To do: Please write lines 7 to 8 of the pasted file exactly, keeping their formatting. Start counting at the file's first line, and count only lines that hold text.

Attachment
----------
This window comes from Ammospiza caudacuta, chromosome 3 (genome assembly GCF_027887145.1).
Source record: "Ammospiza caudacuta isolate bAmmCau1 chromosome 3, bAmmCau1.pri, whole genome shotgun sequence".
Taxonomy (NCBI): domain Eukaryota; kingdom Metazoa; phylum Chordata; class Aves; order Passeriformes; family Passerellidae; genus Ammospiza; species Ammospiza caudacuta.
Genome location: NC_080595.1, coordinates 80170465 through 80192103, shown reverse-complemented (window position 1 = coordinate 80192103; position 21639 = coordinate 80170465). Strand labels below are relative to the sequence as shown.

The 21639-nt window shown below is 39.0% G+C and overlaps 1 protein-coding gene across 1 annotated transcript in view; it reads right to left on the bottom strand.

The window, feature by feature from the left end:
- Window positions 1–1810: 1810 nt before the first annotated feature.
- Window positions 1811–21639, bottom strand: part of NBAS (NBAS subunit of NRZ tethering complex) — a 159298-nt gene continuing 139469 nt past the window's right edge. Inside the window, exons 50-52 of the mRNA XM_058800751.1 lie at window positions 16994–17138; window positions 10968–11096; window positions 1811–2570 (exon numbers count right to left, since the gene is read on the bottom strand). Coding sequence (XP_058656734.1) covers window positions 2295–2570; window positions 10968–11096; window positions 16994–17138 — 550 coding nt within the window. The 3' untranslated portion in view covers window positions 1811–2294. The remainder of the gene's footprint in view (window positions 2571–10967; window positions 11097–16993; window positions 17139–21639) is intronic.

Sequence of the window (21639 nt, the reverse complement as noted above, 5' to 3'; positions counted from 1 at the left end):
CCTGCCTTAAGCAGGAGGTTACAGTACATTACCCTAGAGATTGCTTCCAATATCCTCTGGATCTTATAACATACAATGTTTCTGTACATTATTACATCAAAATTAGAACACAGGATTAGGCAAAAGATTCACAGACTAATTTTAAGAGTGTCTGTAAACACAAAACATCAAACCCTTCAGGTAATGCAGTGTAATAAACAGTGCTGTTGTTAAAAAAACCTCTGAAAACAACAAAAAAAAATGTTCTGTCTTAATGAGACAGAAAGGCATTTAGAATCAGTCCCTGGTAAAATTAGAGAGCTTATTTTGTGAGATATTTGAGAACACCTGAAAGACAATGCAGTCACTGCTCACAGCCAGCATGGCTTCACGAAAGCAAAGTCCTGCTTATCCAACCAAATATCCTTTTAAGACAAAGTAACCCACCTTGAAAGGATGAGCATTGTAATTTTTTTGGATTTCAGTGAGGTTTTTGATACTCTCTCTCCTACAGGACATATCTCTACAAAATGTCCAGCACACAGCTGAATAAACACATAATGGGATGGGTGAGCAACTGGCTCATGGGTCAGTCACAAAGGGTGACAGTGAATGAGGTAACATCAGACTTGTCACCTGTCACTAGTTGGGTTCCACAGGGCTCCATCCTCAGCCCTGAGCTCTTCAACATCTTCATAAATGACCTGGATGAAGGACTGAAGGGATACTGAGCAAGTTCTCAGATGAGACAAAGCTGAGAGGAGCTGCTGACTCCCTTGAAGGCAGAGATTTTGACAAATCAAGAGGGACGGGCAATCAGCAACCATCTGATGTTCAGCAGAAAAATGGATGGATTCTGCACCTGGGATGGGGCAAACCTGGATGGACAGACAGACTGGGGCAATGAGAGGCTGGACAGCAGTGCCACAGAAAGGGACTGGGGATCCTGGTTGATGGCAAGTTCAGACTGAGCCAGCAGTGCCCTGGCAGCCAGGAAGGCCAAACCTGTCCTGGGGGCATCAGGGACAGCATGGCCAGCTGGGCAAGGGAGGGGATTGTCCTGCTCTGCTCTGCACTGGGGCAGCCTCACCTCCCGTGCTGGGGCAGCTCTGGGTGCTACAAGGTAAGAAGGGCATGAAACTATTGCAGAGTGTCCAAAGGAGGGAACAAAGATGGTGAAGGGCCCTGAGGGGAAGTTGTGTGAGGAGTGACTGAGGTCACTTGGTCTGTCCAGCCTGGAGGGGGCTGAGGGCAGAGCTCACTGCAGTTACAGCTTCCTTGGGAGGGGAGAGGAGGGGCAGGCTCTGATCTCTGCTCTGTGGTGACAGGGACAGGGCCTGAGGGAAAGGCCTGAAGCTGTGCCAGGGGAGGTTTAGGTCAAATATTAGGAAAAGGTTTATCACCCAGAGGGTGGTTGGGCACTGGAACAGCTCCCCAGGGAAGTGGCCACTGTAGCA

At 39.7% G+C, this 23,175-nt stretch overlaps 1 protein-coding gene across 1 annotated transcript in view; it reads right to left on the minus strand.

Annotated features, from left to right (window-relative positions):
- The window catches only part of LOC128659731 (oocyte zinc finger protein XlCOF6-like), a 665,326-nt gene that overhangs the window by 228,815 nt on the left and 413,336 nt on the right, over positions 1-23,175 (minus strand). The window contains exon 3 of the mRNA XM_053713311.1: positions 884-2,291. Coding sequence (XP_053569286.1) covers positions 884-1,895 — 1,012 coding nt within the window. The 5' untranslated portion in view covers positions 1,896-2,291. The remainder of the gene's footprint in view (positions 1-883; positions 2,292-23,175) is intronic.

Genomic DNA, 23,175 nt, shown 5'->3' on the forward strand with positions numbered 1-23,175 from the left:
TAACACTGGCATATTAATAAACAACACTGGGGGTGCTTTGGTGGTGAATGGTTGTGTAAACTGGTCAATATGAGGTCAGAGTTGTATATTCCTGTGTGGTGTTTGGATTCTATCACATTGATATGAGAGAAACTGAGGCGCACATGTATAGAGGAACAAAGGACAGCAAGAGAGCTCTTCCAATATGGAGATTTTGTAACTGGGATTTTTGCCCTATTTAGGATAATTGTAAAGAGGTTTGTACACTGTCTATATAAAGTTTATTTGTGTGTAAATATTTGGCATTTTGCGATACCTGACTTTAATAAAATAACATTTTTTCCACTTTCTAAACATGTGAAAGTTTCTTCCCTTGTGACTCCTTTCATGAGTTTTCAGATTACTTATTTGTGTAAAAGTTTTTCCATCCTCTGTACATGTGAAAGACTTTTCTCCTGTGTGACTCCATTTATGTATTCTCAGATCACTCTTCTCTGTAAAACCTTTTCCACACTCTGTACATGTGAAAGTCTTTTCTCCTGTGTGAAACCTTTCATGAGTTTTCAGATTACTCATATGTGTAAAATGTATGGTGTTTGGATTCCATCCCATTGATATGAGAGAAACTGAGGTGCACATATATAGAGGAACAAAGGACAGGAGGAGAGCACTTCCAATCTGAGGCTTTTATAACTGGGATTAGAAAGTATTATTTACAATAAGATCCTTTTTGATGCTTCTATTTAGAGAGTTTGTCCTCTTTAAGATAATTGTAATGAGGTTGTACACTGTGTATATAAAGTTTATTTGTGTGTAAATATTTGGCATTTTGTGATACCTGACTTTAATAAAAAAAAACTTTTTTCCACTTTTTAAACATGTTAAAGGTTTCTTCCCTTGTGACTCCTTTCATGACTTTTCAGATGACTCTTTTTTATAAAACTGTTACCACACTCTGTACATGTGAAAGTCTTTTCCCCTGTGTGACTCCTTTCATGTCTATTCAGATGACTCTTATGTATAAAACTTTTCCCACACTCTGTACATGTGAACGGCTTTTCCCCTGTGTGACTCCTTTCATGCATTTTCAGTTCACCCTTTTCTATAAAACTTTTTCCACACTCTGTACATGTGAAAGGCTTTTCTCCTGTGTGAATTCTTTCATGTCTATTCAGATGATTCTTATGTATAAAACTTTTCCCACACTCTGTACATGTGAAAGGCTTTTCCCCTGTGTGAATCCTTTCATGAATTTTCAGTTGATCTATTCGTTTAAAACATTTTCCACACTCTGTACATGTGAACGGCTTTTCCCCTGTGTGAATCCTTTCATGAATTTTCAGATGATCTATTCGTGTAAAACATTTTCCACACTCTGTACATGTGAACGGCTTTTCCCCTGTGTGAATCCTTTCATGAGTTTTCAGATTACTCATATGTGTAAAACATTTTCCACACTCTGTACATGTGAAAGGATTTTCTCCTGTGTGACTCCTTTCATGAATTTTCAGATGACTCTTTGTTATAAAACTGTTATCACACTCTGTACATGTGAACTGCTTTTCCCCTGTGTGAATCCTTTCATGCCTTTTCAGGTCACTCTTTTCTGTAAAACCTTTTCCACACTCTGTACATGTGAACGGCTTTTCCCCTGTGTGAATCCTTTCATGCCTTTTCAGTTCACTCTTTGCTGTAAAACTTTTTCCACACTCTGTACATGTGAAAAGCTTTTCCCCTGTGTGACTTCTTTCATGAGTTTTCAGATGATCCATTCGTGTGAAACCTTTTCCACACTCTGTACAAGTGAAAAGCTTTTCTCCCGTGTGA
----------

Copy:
- Window positions 1–1810: 1810 nt before the first annotated feature.
- Window positions 1811–21639, bottom strand: part of NBAS (NBAS subunit of NRZ tethering complex) — a 159298-nt gene continuing 139469 nt past the window's right edge. Inside the window, exons 50-52 of the mRNA XM_058800751.1 lie at window positions 16994–17138; window positions 10968–11096; window positions 1811–2570 (exon numbers count right to left, since the gene is read on the bottom strand). Coding sequence (XP_058656734.1) covers window positions 2295–2570; window positions 10968–11096; window positions 16994–17138 — 550 coding nt within the window. The 3' untranslated portion in view covers window positions 1811–2294. The remainder of the gene's footprint in view (window positions 2571–10967; window positions 11097–16993; window positions 17139–21639) is intronic.